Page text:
“Diversification is protection against ignorance. It makes little sense if you know what you are doing.”-Warren Buffet

Many equity market investors take the aforesaid statement of the legendary investor too seriously — and mostly without understanding the true meaning of it.

Focused Funds, which hold the mandate to hold a concentrated portfolio (maximum of 30 stocks), have witnessed an increase in folio count to 42 lakh as of July 2021 compared to 37 lakh a year ago, reveals the AMFI data. Investments have flowed into Focused Funds, and the Assets Under Management (AUM) of Focused Funds (at Rs 80,871 crore of July 31, 2021) today comprises approximately 7% of the total AUM of open-ended equity mutual funds. This goes to show, more investors are now investing in Focused Funds.

If you have been investing in Focused Funds expecting that their conviction-oriented approach would reward you handsomely, then that is not always the case. On the contrary, due to a concentrated portfolio, the risk you are exposed to will be on a higher side. A Focused Fund would do well only when the underlying conviction-driven bets taken by its fund manager pay off and outperform the broader market.

Graph: Placement of Focused Funds on the risk-return spectrum


Note: For illustrative purpose only
(Source: PersonalFN Research) 

The fund manager of a Focused Fund may hold the portfolio across market capitalization — large-cap, mid-cap, small-cap — with a buy-and-hold strategy, depending on how he/she envisages the growth potential. Under the current market conditions, a predominant number of Focused Funds maintained a multi-cap or large-cap orientation portfolio, and here’s how they have fared vis-a-vis the other sub-categories of equity-oriented mutual funds…

Table 1: Underperformance of Focused Funds

Category Returns (Absolute %) Returns (CAGR %)
6 Months 1 Year 2 Years 3 Years 5 Years 7 Years 10 Years
Small-cap Funds 32.5 90.8 43.5 18.7 17.2 18.2 18.8
Mid-cap Funds 21.6 66.9 34.2 16.8 15.6 16.5 17.4
Multi-cap Funds 19.9 61.0 28.6 16.7 15.3 14.9 15.9
Contra Funds 14.2 59.1 29.4 15.4 15.6 14.9 15.3
Large & Mid-Cap Funds 16.6 56.4 27.2 14.6 14.6 14.9 15.6
Flexi-cap Funds 13.3 50.2 24.4 14.0 14.1 13.7 14.3
Dividend Yield Funds 21.4 54.5 28.0 13.9 14.4 12.7 13.3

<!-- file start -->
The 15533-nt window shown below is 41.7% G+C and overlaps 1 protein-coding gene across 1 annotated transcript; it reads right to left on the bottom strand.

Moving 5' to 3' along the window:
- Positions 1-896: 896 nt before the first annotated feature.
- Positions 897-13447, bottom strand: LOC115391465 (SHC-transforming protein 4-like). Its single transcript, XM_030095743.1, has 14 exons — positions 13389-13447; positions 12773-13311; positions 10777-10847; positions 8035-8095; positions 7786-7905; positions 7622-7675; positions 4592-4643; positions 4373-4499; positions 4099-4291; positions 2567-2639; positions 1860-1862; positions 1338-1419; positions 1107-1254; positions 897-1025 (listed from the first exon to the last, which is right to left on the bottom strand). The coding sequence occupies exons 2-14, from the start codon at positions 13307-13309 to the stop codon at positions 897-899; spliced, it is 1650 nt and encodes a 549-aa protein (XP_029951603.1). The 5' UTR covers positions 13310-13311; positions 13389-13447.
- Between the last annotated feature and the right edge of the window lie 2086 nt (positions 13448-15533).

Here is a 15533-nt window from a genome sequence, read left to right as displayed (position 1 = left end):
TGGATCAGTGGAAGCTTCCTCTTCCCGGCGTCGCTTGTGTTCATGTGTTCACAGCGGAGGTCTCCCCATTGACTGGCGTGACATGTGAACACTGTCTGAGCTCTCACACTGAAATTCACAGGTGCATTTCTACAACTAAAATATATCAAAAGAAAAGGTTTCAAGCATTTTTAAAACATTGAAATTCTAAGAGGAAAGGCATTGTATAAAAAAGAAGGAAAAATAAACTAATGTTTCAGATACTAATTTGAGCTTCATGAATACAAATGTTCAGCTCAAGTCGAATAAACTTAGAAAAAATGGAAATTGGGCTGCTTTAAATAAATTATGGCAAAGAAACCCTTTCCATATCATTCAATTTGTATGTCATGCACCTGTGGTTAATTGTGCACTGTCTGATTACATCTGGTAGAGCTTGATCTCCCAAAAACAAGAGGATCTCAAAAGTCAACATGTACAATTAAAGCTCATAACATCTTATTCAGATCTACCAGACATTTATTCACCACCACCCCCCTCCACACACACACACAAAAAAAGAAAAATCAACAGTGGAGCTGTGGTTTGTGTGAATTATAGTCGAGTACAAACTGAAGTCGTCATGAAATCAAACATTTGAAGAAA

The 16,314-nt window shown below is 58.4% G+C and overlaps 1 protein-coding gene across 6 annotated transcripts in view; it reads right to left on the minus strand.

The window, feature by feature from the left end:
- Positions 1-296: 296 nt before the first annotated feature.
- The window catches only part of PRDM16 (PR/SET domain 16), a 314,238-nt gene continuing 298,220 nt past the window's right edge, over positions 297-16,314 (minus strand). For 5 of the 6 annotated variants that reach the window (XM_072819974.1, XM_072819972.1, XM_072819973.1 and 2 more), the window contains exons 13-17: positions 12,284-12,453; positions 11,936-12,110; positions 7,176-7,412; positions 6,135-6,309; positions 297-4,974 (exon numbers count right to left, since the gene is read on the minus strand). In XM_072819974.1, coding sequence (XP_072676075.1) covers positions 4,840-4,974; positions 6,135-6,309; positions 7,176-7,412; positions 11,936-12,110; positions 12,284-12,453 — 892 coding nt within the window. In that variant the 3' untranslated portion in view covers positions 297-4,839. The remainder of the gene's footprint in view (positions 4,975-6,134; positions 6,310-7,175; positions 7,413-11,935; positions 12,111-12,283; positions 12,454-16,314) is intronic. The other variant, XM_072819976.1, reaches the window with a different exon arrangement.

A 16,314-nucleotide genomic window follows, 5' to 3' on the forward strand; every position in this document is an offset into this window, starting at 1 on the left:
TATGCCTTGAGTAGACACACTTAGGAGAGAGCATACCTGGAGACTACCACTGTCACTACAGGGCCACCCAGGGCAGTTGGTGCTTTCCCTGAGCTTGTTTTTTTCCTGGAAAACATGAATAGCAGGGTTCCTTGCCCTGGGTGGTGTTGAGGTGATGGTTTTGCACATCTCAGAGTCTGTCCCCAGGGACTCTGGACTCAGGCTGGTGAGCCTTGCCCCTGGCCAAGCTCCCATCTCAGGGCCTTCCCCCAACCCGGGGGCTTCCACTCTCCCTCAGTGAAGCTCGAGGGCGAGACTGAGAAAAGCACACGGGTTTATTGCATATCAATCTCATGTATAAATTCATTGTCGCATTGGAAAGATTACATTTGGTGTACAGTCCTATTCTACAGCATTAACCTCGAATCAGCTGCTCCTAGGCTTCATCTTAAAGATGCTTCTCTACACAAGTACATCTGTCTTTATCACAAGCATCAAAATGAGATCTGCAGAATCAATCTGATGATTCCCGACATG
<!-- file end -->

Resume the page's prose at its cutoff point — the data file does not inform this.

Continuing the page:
Focused Funds 12.1 48.7 24.4 13.4 14.1 13.7 14.4
Large-cap Funds 9.6 44.9 21.6 12.7 12.9 12.4 13.4
Value Funds 15.4 57.6 25.4 11.9 13.0 13.7 15.3
NIFTY 500 – TRI 12.5 52.1 25.4 14.1 15.0 13.6 14.3
NIFTY 50 – TRI 8.8 46.5 22.6 14.0 15.0 12.7 13.8
Nifty LargeMidcap 250 Index – TRI 15.4 58.4 28.9 15.1 16.2 15.6 16.0
Nifty Smallcap 250 – TRI 32.6 92.6 40.8 15.0 14.6 14.2 14.8
Nifty Midcap 150 – TRI 21.4 71.0 35.2 16.6 17.5 17.9 17.6

Data as of August 12, 2021
Growth Option and Direct Plan considered for evaluation.
(Source: ACE MF, PersonalFN Research) 

Over the last 12-18 months, although the overall market breadth has been strong, i.e. more stocks have advanced than declined; the small and mid-cap companies have largely driven the performance of broader markets.

The recent underperformance of focused funds has weighed even on the 3-year compounded annual returns. As a result, focused funds have underperformed most other diversified equity-oriented categories.

Having said that, there were times when they did well as a category. If you recall, between January 2018 and March 2020, mid and small-cap stocks had a tough time in Indian equity markets. Even in the large-cap space, only a few heavyweights stocks provided props to the leading indices; during such times focused funds have fared well.

The equation changed ever since the pandemic broke out, Focused Funds have underperformed compared to the other sub-categories of equity mutual funds and some to their respective benchmark index. A few Focused Funds, of course, mainly the smaller schemes with high-conviction calls on sectors and stocks backed by a sound investment strategy, have done well.

Table 2: Report Card of Focused Funds

Scheme Name Returns (Absolute %) Returns (CAGR %) AUM (Rs Crore)
6 Months 1 Year 2 Years 3 Years 5 Years 7 Years 10 Years
IIFL Focused Equity Fund 15.2 56.7 32.3 21.5 17.9 2,137
Quant Focused Fund 25.5 61.9 31.7 17.3 15.9 17.7 18.1 34
Principal Focused Multicap Fund 12.7 53.1 29.2 17.1 15.6 14.1 14.8 616
SBI Focused Equity Fund 16.8 51.7 26.3 16.5 16.8 16.6 17.3 17,847
Franklin India Focused Equity Fund 13.7 65.7 25.1 15.2 14.4 15.4 18.0 7,549
ICICI Pru Focused Equity Fund 15.5 50.6 27.2 15.0 13.5 12.2 13.9 1,879
Nippon India Focused Equity 11.6 64.3 29.4 14.8 14.4 15.6 17.3 5,427
Axis Focused 25 Fund 9.2 47.9 24.0 13.7 17.1 16.5 17,853
Motilal Oswal Focused 25 Fund 5.3 41.6 23.4 13.4 14.2 14.1 1,745
Aditya Birla SL Focused Equity Fund 10.2 45.4 22.7 13.3 12.9 12.9 15.0 4,968
NIFTY 500 – TRI 12.5 52.1 25.4 14.1 15.0 13.6 14.3
NIFTY 50 – TRI 8.8 46.5 22.6 14.0 15.0 12.7 13.8

Data as of August 12, 2021
Growth Option and Direct Plan considered.
(Source: ACE MF, PersonalFN Research) 

IIFL Focused Equity Fund for example by holding over 50% in large-cap stocks, over 15% in mid-caps, and another 15% in small-caps has delivered stellar returns over the 3-year and 5-year periods. It has fared well across a host of quantitative and qualitative parameters.